"I will always come across a story that will hit me hard": Gillian Boyle from Concern on the realities of the refugee crisis 1 week ago

"I will always come across a story that will hit me hard": Gillian Boyle from Concern on the realities of the refugee crisis

Bought to you by Concern

"When they arrived, they had literally nothing. Just themselves and a few family members they had managed to gather around them when they fled."

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There are currently 80 million people around the world who have been displaced from their homes - the largest number of displaced people and refugees on record.

These refugees have fled conflict, persecution and humanitarian crises. And for the most part, they arrive at a host nation empty handed, particularly when an emergency or conflict happens suddenly, without warning.

This is where international humanitarian organisation, Concern Worldwide, comes in. Concern are doing crucial work supporting refugees in 23 countries around the world, during times of conflict and crisis.

In the run up to Concern's Step In Their Shoes campaign, we spoke to Gillian Boyle, a Logistics Coordinator with Concern.

Gillian's role is critical in any global emergency. When she arrives at the site of humanitarian crisis, Gillian assesses the needs of those affected and sources the items they require, such as food, shelter, water and medicine.

Gillian's work has brought her all over the world, including the Democratic Republic of Congo, Liberia, Iraq, Syria, Nepal, Lebanon and Sudan.

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"This baby is only six days into the world and this is what the start of their life is now."

Gillian says that every crisis she attends has a significant impact on her, but recalls one particularly impactful meeting she had in Lebanon.

Gillian met with a Syrian family who had come across the border to Lebanon - a young mother, her children and their grandparents.

"What really shocked me was, there was a young mother there. She had two children who were like less than five years of age, but she also had a new-born baby that she had carried the whole way into Lebanon, and escaped across the border with.

"And I just looked and I went 'Oh my god, so this baby is only six days into the world and this is what the start of their life is now.' They're going to be sleeping under a sheet of plastic, held together by twine and on poles."

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"They're lucky to be able to carry what they have on themselves, what they're wearing."

For families like these, Gillian and the Concern team provide essential resources, which refugees may have done without for quite some time.

In the first few days, Gillian will source the items that are needed most urgently - food, drinking water and water for them to wash with.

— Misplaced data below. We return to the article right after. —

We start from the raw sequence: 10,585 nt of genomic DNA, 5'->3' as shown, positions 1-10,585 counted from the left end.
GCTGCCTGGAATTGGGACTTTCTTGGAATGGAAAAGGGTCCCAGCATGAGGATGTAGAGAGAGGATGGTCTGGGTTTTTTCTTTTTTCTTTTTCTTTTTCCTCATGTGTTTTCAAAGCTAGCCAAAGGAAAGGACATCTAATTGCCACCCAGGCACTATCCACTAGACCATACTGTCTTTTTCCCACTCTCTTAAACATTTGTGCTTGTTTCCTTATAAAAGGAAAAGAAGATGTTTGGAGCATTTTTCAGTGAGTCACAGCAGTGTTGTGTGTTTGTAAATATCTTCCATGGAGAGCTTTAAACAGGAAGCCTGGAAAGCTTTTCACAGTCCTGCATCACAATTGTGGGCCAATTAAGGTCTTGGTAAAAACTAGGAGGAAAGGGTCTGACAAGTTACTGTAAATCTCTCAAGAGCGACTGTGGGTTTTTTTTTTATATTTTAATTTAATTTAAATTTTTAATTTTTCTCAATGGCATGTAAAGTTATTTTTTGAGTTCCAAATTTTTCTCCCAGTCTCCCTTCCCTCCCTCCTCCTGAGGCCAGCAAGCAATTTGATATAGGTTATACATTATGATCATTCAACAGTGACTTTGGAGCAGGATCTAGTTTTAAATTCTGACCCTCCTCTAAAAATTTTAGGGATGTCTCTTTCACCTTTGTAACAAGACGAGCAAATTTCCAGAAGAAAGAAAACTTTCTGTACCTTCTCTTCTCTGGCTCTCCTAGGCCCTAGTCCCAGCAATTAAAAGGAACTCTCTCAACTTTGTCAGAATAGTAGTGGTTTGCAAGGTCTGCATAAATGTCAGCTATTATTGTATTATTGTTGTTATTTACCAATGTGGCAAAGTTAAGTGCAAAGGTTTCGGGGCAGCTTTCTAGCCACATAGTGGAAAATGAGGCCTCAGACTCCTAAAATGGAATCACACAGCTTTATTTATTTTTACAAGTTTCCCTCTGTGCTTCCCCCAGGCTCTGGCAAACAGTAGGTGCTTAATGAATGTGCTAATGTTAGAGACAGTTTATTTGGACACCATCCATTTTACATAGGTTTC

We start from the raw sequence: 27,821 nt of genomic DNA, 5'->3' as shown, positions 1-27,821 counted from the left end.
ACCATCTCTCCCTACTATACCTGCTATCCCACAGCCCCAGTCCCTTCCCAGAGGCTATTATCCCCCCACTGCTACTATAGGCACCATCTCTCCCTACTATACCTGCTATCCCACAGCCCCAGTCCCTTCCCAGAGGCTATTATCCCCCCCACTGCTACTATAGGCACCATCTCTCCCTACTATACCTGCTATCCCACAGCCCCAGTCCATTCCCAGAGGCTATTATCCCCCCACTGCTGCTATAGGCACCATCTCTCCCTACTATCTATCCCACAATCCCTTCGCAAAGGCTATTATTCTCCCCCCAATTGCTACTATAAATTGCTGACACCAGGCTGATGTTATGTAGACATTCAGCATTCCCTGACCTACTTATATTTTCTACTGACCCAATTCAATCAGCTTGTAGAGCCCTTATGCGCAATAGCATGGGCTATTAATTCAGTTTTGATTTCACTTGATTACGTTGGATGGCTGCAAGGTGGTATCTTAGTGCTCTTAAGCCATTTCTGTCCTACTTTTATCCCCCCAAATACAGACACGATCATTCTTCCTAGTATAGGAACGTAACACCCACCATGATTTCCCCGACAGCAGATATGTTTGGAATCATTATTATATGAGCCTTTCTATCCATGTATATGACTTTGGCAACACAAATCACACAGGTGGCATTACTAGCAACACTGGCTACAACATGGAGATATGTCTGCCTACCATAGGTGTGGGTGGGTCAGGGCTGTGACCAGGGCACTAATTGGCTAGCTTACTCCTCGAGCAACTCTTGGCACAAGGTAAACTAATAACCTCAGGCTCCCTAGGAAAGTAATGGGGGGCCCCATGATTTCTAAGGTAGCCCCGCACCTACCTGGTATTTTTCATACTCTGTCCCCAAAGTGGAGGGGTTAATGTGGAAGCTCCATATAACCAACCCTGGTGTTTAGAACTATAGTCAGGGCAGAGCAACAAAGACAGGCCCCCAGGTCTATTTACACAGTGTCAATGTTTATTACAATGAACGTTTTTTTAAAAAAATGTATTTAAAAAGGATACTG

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Following that, Concern will support these individuals with kitchen kits - pots, spoons and cutlery to prepare meals with - and hygiene products such as toothbrushes, basins and towels.

"I had a particular case where a woman had been running for over three weeks and was busy minding her children and had completely neglected herself. I handed her a hairbrush to run through her hair.

"She was so grateful. And it struck me, we never think about that, because it's just sitting there. And just little things like that make such a huge impact for people who have absolutely nothing, where their priority is just to stay alive, find somewhere safe and try and find their family if they've got separated."

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Step In Their Shoes

When refugees are fleeing from trauma, conflict or natural disaster, they leave with whatever they have in their hands, on their backs and on their feet. Nothing matters but safety, which means even family members get left behind.

To show solidarity with these refugees, Concern are challenging people to Step In Their Shoes during Refugee Week this June, in solidarity with the millions of refugees worldwide.

From Monday, 14 June to Sunday, 20 June, you can sign up to walk 10,000 steps a day for 7 days, and raise vital funds for Concern so they can continue to support these refugees.

You can donate here.

"I'm in the very, I would say privileged position because I'm the one who sees the money coming in from those who donate but also, on top of that, I see the people who need these items and who we buy these items for.

Gillian her team purchase good-value, high quality items that will last a long time for these people.

"Just to see that lightening their load, it's quite nice to see. And that's what donations from the Irish people gives to these people, is lightening that burden of worry from them."

Sign up to Step In Their Shoes from 14-20 June and walk 10,000 steps a day for seven days. Whether we're walking side by side or worlds apart, we can all take a step towards hope. Donate here.

Brought to you by Concern